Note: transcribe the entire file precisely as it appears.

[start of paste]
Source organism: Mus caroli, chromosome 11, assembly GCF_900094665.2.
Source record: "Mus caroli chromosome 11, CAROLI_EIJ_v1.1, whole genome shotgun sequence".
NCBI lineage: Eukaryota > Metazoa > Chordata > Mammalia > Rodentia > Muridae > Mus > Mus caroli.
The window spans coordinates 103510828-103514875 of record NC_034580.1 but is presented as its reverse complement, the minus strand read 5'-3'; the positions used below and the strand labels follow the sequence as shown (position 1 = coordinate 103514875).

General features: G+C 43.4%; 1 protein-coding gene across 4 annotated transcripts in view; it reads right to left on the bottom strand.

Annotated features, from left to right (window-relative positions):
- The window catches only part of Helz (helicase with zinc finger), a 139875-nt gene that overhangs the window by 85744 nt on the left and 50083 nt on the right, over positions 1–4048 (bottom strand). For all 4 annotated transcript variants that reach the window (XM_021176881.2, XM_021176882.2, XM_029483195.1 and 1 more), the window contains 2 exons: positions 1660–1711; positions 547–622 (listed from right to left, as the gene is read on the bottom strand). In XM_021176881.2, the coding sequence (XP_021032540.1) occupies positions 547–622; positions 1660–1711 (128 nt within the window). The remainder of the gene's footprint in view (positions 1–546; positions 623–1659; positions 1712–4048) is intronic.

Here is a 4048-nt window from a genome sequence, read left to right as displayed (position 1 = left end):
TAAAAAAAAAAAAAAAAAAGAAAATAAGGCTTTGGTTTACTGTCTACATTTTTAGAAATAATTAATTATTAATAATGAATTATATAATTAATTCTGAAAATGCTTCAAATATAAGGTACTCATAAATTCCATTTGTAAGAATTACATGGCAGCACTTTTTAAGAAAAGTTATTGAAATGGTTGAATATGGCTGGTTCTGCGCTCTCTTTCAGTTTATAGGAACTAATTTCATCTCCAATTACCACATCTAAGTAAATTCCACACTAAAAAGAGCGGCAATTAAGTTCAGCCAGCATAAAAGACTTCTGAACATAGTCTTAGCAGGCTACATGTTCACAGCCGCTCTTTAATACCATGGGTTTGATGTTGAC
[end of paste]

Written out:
Source organism: Mus caroli, chromosome 11, assembly GCF_900094665.2.
Source record: "Mus caroli chromosome 11, CAROLI_EIJ_v1.1, whole genome shotgun sequence".
NCBI lineage: Eukaryota > Metazoa > Chordata > Mammalia > Rodentia > Muridae > Mus > Mus caroli.
The window spans coordinates 103510828-103514875 of record NC_034580.1 but is presented as its reverse complement, the minus strand read 5'-3'; the positions used below and the strand labels follow the sequence as shown (position 1 = coordinate 103514875).

General features: G+C 43.4%; 1 protein-coding gene across 4 annotated transcripts in view; it reads right to left on the bottom strand.

Annotated features, from left to right (window-relative positions):
- The window catches only part of Helz (helicase with zinc finger), a 139875-nt gene that overhangs the window by 85744 nt on the left and 50083 nt on the right, over positions 1–4048 (bottom strand). For all 4 annotated transcript variants that reach the window (XM_021176881.2, XM_021176882.2, XM_029483195.1 and 1 more), the window contains 2 exons: positions 1660–1711; positions 547–622 (listed from right to left, as the gene is read on the bottom strand). In XM_021176881.2, the coding sequence (XP_021032540.1) occupies positions 547–622; positions 1660–1711 (128 nt within the window). The remainder of the gene's footprint in view (positions 1–546; positions 623–1659; positions 1712–4048) is intronic.

Here is a 4048-nt window from a genome sequence, read left to right as displayed (position 1 = left end):
TAAAAAAAAAAAAAAAAAAGAAAATAAGGCTTTGGTTTACTGTCTACATTTTTAGAAATAATTAATTATTAATAATGAATTATATAATTAATTCTGAAAATGCTTCAAATATAAGGTACTCATAAATTCCATTTGTAAGAATTACATGGCAGCACTTTTTAAGAAAAGTTATTGAAATGGTTGAATATGGCTGGTTCTGCGCTCTCTTTCAGTTTATAGGAACTAATTTCATCTCCAATTACCACATCTAAGTAAATTCCACACTAAAAAGAGCGGCAATTAAGTTCAGCCAGCATAAAAGACTTCTGAACATAGTCTTAGCAGGCTACATGTTCACAGCCGCTCTTTAATACCATGGGTTTGATGTTGAC